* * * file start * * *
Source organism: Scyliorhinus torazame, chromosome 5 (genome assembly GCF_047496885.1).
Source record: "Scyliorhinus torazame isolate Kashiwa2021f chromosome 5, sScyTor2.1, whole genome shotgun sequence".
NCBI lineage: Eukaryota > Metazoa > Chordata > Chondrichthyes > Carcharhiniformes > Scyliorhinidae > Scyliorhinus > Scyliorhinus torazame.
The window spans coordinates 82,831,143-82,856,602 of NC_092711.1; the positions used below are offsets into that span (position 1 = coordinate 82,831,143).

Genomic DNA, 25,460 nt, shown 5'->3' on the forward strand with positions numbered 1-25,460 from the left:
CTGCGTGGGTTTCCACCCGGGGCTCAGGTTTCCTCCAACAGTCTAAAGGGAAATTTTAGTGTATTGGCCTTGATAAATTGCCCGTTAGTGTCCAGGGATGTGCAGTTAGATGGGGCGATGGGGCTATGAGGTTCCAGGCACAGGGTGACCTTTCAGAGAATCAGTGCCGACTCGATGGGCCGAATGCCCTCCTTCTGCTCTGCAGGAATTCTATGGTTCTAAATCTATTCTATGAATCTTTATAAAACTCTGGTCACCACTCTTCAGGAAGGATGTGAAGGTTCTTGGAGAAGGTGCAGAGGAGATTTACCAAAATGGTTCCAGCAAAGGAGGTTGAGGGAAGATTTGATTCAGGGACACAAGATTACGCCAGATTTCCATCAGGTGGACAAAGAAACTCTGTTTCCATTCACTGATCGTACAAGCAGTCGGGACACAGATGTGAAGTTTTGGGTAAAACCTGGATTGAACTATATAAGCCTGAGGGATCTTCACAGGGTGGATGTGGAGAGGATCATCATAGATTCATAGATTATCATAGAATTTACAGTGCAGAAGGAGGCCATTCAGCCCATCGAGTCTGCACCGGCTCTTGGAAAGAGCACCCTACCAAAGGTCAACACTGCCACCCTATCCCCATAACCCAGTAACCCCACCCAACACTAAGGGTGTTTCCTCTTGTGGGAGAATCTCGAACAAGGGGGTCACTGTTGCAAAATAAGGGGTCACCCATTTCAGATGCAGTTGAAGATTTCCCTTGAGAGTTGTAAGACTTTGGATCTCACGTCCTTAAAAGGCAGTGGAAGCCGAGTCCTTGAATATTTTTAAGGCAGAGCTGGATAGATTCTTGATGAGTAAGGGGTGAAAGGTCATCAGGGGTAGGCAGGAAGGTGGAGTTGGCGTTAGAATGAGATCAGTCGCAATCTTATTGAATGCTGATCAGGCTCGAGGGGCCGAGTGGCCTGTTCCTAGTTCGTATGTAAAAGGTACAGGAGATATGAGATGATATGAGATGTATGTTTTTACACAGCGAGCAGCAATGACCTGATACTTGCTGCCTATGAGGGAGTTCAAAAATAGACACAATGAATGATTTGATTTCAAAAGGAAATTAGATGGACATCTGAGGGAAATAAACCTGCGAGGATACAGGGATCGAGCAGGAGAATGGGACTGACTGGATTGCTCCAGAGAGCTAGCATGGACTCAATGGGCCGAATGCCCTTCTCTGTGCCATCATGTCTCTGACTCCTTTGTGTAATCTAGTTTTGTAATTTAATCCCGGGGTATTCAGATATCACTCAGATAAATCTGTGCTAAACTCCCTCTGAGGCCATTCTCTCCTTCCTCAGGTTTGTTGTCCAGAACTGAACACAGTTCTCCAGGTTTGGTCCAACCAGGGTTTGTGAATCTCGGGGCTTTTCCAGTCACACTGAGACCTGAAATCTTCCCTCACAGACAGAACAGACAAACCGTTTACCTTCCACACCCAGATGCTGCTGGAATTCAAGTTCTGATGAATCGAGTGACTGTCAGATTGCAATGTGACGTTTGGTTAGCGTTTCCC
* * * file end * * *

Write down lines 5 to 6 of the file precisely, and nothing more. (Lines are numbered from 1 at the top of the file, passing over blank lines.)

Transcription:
Genomic DNA, 25,460 nt, shown 5'->3' on the forward strand with positions numbered 1-25,460 from the left:
CTGCGTGGGTTTCCACCCGGGGCTCAGGTTTCCTCCAACAGTCTAAAGGGAAATTTTAGTGTATTGGCCTTGATAAATTGCCCGTTAGTGTCCAGGGATGTGCAGTTAGATGGGGCGATGGGGCTATGAGGTTCCAGGCACAGGGTGACCTTTCAGAGAATCAGTGCCGACTCGATGGGCCGAATGCCCTCCTTCTGCTCTGCAGGAATTCTATGGTTCTAAATCTATTCTATGAATCTTTATAAAACTCTGGTCACCACTCTTCAGGAAGGATGTGAAGGTTCTTGGAGAAGGTGCAGAGGAGATTTACCAAAATGGTTCCAGCAAAGGAGGTTGAGGGAAGATTTGATTCAGGGACACAAGATTACGCCAGATTTCCATCAGGTGGACAAAGAAACTCTGTTTCCATTCACTGATCGTACAAGCAGTCGGGACACAGATGTGAAGTTTTGGGTAAAACCTGGATTGAACTATATAAGCCTGAGGGATCTTCACAGGGTGGATGTGGAGAGGATCATCATAGATTCATAGATTATCATAGAATTTACAGTGCAGAAGGAGGCCATTCAGCCCATCGAGTCTGCACCGGCTCTTGGAAAGAGCACCCTACCAAAGGTCAACACTGCCACCCTATCCCCATAACCCAGTAACCCCACCCAACACTAAGGGTGTTTCCTCTTGTGGGAGAATCTCGAACAAGGGGGTCACTGTTGCAAAATAAGGGGTCACCCATTTCAGATGCAGTTGAAGATTTCCCTTGAGAGTTGTAAGACTTTGGATCTCACGTCCTTAAAAGGCAGTGGAAGCCGAGTCCTTGAATATTTTTAAGGCAGAGCTGGATAGATTCTTGATGAGTAAGGGGTGAAAGGTCATCAGGGGTAGGCAGGAAGGTGGAGTTGGCGTTAGAATGAGATCAGTCGCAATCTTATTGAATGCTGATCAGGCTCGAGGGGCCGAGTGGCCTGTTCCTAGTTCGTATGTAAAAGGTACAGGAGATATGAGATGATATGAGATGTATGTTTTTACACAGCGAGCAGCAATGACCTGATACTTGCTGCCTATGAGGGAGTTCAAAAATAGACACAATGAATGATTTGATTTCAAAAGGAAATTAGATGGACATCTGAGGGAAATAAACCTGCGAGGATACAGGGATCGAGCAGGAGAATGGGACTGACTGGATTGCTCCAGAGAGCTAGCATGGACTCAATGGGCCGAATGCCCTTCTCTGTGCCATCATGTCTCTGACTCCTTTGTGTAATCTAGTTTTGTAATTTAATCCCGGGGTATTCAGATATCACTCAGATAAATCTGTGCTAAACTCCCTCTGAGGCCATTCTCTCCTTCCTCAGGTTTGTTGTCCAGAACTGAACACAGTTCTCCAGGTTTGGTCCAACCAGGGTTTGTGAATCTCGGGGCTTTTCCAGTCACACTGAGACCTGAAATCTTCCCTCACAGACAGAACAGACAAACCGTTTACCTTCCACACCCAGATGCTGCTGGAATTCAAGTTCTGATGAATCGAGTGACTGTCAGATTGCAATGTGACGTTTGGTTAGCGTTTCCC